The Phillies are still actively shopping Joe Blanton, but general manager Ruben Amaro told Todd Zolecki of MLB.com that he has no sense of urgency to make a deal for salary relief.
“I really don’t have to do anything,” he said. “We’ll see whether it makes some sense to increase some flexibility for us for later on, but at some point, as I’ve said, we’ve just got to see what we’ve got in Spring Training and move on from there.”
Blanton is owed $8.5 million in both 2011 and 2012, so dealing him would provide the Phillies with some much needed payroll flexibility, not only at the trade deadline this year, but for next offseason, as well.
Amaro rarely reveals anything in his comments to the media, but it wouldn’t be surprising if he’s simply holding out until Carl Pavano finally signs a contract. Assuming the Phillies would be willing to eat some of his salary, Blanton could make some sense for pitching-starved teams like the Nationals, Pirates and Royals, all of whom have reportedly expressed varying degrees of interest in Pavano this winter.
Yesterday free agent shortstop Troy Tulowitzki held a workout in California and representatives from at least eleven teams were on hand, reports Tim Brown of Yahoo. Among the clubs present: the Giants — who were said to have a “heavy presence,” including team president Farhan Zaidi and manager Bruce Bochy — the Angels, Red Sox, Cubs, Padres, White Sox, Orioles, Yankees, Phillies, Tigers and Pirates.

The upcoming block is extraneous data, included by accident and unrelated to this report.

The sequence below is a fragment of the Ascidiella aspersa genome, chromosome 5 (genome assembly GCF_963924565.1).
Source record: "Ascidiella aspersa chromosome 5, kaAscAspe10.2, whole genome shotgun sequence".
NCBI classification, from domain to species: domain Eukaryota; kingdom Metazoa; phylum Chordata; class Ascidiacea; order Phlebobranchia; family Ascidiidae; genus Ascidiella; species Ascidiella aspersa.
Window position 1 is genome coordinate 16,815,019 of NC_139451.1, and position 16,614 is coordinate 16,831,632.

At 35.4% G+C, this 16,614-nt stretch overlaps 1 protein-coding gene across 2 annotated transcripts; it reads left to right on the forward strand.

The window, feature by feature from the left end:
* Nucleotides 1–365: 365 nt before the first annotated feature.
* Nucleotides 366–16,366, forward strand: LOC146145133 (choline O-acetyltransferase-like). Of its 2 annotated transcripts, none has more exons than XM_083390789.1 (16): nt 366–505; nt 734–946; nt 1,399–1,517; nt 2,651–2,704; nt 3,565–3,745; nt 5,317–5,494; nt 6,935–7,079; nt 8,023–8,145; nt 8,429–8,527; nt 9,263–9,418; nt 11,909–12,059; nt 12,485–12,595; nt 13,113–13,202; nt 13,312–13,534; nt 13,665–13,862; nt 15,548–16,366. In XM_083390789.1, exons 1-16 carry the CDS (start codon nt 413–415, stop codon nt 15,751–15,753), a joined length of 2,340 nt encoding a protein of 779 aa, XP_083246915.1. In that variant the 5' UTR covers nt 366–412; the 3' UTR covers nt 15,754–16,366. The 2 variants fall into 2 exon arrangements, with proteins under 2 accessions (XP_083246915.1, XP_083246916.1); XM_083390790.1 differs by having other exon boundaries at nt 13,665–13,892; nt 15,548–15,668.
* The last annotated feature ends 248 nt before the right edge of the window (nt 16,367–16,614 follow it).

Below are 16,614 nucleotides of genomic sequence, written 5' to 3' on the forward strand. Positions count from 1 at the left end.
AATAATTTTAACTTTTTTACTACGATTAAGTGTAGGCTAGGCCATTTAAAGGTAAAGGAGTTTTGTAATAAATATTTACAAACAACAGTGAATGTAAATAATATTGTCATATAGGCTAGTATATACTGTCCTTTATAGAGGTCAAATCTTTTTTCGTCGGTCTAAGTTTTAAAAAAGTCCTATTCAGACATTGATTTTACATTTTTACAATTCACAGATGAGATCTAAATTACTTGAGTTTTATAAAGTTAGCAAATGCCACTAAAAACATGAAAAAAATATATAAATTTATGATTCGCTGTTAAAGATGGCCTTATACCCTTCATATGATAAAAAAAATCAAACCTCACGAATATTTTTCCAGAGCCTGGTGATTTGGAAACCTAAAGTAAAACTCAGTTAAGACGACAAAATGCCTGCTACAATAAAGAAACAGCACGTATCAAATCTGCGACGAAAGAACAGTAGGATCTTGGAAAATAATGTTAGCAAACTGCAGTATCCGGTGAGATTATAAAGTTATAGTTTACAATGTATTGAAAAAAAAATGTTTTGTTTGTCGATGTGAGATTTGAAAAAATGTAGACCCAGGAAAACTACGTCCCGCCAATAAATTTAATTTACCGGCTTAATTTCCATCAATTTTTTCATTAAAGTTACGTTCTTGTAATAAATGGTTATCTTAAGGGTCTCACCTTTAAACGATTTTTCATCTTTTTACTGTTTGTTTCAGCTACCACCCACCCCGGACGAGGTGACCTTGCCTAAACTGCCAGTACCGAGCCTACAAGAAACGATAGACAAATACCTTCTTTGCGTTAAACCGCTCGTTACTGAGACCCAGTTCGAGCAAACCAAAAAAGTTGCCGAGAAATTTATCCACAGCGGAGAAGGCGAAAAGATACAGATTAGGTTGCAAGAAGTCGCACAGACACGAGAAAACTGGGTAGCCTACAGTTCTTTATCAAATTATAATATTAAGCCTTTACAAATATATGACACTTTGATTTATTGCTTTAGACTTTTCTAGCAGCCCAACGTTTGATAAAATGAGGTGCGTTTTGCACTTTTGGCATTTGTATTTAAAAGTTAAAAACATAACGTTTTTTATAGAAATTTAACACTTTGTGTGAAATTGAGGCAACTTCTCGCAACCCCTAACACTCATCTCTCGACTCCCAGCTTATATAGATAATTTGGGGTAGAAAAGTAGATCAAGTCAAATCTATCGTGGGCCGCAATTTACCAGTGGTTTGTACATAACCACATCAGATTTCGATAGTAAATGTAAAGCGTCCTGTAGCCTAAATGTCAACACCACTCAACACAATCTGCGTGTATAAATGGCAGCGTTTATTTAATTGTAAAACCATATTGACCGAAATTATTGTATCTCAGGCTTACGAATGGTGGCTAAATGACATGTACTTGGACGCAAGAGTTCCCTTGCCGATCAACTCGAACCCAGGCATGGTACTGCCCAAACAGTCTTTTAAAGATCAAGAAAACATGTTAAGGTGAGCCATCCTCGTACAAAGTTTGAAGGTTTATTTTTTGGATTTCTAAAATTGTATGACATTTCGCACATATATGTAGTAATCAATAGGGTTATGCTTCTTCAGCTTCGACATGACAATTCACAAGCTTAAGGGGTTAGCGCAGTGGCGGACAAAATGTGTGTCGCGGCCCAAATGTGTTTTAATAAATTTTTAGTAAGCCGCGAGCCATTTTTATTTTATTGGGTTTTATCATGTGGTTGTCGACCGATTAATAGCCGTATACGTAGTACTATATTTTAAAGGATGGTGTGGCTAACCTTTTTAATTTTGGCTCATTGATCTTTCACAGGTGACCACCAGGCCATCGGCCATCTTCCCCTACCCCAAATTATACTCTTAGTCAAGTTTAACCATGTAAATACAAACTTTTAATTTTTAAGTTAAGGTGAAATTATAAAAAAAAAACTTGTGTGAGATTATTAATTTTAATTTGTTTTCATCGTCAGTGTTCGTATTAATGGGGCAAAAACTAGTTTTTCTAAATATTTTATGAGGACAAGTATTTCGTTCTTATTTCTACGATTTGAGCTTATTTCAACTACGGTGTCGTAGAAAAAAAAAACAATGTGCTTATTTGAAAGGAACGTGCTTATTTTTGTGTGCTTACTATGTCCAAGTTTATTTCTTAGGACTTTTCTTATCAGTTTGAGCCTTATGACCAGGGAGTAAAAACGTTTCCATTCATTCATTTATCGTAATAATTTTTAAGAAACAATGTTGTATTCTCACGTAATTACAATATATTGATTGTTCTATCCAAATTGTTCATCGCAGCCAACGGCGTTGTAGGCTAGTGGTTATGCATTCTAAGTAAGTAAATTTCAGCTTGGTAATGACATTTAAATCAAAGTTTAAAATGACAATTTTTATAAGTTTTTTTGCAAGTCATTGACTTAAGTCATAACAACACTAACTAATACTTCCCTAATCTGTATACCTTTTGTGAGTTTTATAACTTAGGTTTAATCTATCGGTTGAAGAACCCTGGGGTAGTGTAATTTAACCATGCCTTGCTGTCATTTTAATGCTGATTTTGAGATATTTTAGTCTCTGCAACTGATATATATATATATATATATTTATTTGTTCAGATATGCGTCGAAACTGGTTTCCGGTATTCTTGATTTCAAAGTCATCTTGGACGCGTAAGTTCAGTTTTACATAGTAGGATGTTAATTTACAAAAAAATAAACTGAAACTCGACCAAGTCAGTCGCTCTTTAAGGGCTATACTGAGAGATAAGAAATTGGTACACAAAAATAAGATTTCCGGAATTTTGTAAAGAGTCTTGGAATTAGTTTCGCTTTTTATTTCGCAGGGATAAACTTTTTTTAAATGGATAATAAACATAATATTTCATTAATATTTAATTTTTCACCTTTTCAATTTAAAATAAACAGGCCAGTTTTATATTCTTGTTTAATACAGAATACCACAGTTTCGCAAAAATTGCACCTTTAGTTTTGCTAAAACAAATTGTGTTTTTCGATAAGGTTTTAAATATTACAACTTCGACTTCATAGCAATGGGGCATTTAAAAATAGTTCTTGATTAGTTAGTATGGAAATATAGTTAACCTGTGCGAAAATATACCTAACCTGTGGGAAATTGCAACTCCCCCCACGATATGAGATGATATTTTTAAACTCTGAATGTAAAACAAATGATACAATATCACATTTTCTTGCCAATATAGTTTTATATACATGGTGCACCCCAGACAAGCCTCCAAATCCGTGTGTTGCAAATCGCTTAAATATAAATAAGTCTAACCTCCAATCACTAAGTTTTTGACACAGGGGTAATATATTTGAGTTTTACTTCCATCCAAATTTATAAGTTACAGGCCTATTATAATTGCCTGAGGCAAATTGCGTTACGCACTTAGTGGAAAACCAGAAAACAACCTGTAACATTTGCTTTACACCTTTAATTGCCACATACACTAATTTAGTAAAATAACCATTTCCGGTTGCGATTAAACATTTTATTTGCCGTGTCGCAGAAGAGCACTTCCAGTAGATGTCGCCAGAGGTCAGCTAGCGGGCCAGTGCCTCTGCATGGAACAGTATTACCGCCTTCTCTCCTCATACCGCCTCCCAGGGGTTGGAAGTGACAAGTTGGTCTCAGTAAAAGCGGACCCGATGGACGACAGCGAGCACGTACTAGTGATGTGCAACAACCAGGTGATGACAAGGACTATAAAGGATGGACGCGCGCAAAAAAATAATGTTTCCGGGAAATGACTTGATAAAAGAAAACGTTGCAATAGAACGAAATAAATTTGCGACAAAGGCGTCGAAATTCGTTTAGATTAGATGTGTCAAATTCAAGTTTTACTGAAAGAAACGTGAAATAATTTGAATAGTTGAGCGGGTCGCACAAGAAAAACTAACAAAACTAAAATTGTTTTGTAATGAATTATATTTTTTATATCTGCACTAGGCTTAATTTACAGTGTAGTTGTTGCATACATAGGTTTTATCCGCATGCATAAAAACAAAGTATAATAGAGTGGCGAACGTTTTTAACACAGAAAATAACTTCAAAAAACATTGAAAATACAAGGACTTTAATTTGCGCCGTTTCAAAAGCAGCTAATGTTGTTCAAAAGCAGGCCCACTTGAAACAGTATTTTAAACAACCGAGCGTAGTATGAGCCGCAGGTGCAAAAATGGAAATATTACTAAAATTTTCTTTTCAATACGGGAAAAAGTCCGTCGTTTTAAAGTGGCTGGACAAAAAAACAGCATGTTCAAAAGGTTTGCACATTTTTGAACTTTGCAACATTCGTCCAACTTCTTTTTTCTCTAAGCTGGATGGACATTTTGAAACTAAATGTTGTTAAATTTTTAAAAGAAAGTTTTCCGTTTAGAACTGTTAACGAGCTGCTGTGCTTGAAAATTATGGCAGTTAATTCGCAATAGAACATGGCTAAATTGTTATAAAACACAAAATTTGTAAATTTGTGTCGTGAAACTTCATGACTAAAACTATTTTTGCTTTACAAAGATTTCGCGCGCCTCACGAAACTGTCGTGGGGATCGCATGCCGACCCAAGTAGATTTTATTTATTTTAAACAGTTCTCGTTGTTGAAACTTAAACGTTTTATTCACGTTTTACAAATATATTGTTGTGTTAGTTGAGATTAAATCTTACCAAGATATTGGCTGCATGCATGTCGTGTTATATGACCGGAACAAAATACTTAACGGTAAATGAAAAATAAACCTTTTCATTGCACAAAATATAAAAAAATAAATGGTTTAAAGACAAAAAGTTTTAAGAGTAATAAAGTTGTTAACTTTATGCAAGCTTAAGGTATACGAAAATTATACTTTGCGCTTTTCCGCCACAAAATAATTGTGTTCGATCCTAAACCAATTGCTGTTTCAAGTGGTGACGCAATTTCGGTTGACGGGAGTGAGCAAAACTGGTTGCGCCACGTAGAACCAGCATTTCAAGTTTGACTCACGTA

Your first reaction to that may be “Um, really? For Tulowitzki?” But a moment’s reflection makes it seem more sensible. We’re so tied up in thinking of a player through the filter of their contract and, when we’ve done that with Tulowitzki over the past several years, it has made him seem like an albatross given the $20 million+ a year he was earning to either not play or play rather poorly due to injuries.
It was just the contract that was the albatross, though, right? An almost free Tulowitzki — which he will be given that the Blue Jays are paying him $38 million over the next two seasons — is a different matter. If you sign him it’ll be for almost no real money and he stands a chance to be an average or maybe better-than-average shortstop, which is pretty darn valuable. You might even get one quirky late career return-to-near-glory season from him, in which case you’ve hit the lottery. If, however, as seems more likely, he just can’t get it done at all, you’re not out anything and you can cut him with little or no pain.
Eleven teams think he’s at least a look-see. I bet one of them will offer him a major league deal. Maybe more than one. He’ll probably have his pick of non-roster invites to spring training. I can’t see the downside to at least doing that much.